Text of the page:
In the early days of the launches and landings, I spent a lot of time in Cocoa Beach, Houston, and out in the desert of Edwards AFB, where they landed the first few. Cocoa at that point was a rusty old space town at the end of the Bee Line Expressway. We would ship roughly 40-50 cases of gear down, and pick ‘em up at air freight. Heavy tripods, wiring, rigging, long glass, 20 or so motor driven Nikons, timers, scopes, film, hi-speed Hulcher cameras, you name it. You shot multiple, multiple cameras, ’cause, as they say, once they light those SRBs (solid rocket boosters) that puppy’s goin’ somewhere, and you don’t want to come up empty.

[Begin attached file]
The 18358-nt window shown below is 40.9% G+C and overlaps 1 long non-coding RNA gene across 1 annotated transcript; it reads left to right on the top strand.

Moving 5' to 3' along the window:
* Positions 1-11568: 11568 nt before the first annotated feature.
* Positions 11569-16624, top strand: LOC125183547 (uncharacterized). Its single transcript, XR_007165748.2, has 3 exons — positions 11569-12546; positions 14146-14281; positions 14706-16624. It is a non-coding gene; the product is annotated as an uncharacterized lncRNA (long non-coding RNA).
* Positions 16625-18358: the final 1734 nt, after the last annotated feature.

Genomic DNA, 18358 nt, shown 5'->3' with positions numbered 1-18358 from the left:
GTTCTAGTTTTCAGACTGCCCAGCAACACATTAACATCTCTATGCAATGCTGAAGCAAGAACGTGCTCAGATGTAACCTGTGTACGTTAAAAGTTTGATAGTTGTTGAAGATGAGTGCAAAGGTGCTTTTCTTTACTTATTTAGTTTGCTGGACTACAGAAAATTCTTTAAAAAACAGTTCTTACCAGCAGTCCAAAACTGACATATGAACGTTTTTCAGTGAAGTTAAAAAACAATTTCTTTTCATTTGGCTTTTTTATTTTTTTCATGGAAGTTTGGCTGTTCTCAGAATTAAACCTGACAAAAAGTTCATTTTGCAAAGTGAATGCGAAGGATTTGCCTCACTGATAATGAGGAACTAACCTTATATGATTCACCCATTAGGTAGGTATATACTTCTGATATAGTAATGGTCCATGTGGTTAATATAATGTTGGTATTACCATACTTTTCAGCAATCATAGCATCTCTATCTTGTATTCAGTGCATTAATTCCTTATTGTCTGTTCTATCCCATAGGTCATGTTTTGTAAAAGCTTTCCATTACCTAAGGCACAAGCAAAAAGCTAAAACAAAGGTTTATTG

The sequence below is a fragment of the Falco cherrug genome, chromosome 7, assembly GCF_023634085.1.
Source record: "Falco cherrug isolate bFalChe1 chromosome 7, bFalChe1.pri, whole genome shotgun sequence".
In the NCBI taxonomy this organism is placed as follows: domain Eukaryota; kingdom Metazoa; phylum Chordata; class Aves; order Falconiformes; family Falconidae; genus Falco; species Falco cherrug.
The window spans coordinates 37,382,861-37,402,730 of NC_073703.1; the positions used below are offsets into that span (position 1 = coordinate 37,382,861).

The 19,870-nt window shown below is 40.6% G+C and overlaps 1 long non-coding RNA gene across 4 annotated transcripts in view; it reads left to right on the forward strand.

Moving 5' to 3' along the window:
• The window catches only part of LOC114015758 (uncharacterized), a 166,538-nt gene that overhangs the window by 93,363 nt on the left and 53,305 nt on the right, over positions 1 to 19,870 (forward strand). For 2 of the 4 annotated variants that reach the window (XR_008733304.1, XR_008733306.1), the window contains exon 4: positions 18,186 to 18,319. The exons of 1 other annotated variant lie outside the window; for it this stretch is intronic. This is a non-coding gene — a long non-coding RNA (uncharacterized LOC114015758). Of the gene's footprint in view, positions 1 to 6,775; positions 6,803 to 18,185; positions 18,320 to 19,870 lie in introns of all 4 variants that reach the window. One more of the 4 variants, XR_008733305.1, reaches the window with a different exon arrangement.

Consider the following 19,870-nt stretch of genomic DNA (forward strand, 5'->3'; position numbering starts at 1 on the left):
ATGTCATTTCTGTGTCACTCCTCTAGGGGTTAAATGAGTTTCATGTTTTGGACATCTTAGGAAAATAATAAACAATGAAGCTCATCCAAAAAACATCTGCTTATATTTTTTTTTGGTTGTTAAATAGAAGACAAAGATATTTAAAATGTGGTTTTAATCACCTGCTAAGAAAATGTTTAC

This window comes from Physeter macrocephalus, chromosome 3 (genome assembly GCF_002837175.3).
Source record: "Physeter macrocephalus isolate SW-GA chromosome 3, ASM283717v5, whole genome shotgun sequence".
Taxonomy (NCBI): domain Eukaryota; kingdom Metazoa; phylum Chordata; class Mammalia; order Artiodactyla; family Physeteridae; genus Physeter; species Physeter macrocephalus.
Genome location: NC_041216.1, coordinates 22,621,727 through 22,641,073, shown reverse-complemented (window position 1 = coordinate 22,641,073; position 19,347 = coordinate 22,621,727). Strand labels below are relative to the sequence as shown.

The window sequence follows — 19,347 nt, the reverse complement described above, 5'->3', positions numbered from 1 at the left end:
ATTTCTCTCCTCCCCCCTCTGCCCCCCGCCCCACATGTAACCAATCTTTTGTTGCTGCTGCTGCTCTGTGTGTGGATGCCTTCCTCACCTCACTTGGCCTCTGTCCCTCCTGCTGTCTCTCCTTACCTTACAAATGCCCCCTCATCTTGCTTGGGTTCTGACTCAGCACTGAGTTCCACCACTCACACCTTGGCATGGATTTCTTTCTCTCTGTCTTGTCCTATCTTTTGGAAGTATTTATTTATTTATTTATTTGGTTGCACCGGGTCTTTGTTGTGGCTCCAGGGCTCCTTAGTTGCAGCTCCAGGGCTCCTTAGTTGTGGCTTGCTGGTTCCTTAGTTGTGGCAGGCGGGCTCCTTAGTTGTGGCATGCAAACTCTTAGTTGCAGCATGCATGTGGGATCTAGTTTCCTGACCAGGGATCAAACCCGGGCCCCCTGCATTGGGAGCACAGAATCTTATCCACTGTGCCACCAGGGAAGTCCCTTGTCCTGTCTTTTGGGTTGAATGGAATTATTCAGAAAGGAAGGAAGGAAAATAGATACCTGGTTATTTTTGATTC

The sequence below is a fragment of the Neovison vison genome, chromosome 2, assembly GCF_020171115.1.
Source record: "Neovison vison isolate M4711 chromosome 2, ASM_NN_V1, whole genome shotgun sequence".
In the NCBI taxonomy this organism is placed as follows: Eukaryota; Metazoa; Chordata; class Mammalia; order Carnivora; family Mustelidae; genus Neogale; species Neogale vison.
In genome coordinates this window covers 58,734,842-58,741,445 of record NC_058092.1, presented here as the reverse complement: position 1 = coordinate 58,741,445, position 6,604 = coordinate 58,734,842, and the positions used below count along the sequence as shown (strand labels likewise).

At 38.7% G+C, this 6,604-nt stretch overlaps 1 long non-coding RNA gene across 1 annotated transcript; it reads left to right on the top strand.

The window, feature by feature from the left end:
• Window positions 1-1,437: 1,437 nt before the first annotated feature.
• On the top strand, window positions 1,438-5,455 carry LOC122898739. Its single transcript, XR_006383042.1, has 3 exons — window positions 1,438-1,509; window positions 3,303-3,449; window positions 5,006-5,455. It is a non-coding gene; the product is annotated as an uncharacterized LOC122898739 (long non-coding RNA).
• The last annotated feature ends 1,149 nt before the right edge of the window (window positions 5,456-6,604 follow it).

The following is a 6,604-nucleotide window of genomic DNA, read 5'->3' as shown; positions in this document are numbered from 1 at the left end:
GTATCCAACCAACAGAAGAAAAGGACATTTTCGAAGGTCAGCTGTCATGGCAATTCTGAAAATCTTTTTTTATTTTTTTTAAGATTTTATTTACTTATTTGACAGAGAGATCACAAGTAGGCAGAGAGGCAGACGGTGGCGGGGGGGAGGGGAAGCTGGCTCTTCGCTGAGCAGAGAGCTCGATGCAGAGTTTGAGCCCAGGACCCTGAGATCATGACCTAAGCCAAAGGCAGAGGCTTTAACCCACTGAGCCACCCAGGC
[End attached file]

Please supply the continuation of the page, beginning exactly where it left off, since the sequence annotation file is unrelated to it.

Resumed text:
It was exhausting, but fun, and there was a great sense of launch fever in those heady early days. We would stay in a dogshit Days Inn, eat shoe leather steaks at the Mousetrap, and listen to Shirl the Girl on the piano. One of our team, Hank Morgan, remains a friend to this day. He was a pro’s pro, and I learned much from him. Nothing he couldn’t do with a camera. He didn’t get rattled, which was an essential quality, shooting these launches. The rocket fires, the noise rolls along with the smoke plume, and, like a monster Roman candle, the spaceship climbs, achingly slow at first, towards the heavens. You are 2-3 miles away, on a tower, with a three camera platform, most likely with a 1,000mm, a six and a five on what was at that point, F2′s. You had a single handle push on the platform, and all three cameras would be wired into a foot pedal. Your job was to track with the longest lens. If you did that smoothly, the six hundred and the five hundred (effectively, your wide angles) would also stay on track. Hitch or bobble, you would never again find the shuttle in all that sky with 1000mm of glass clapped to your eye.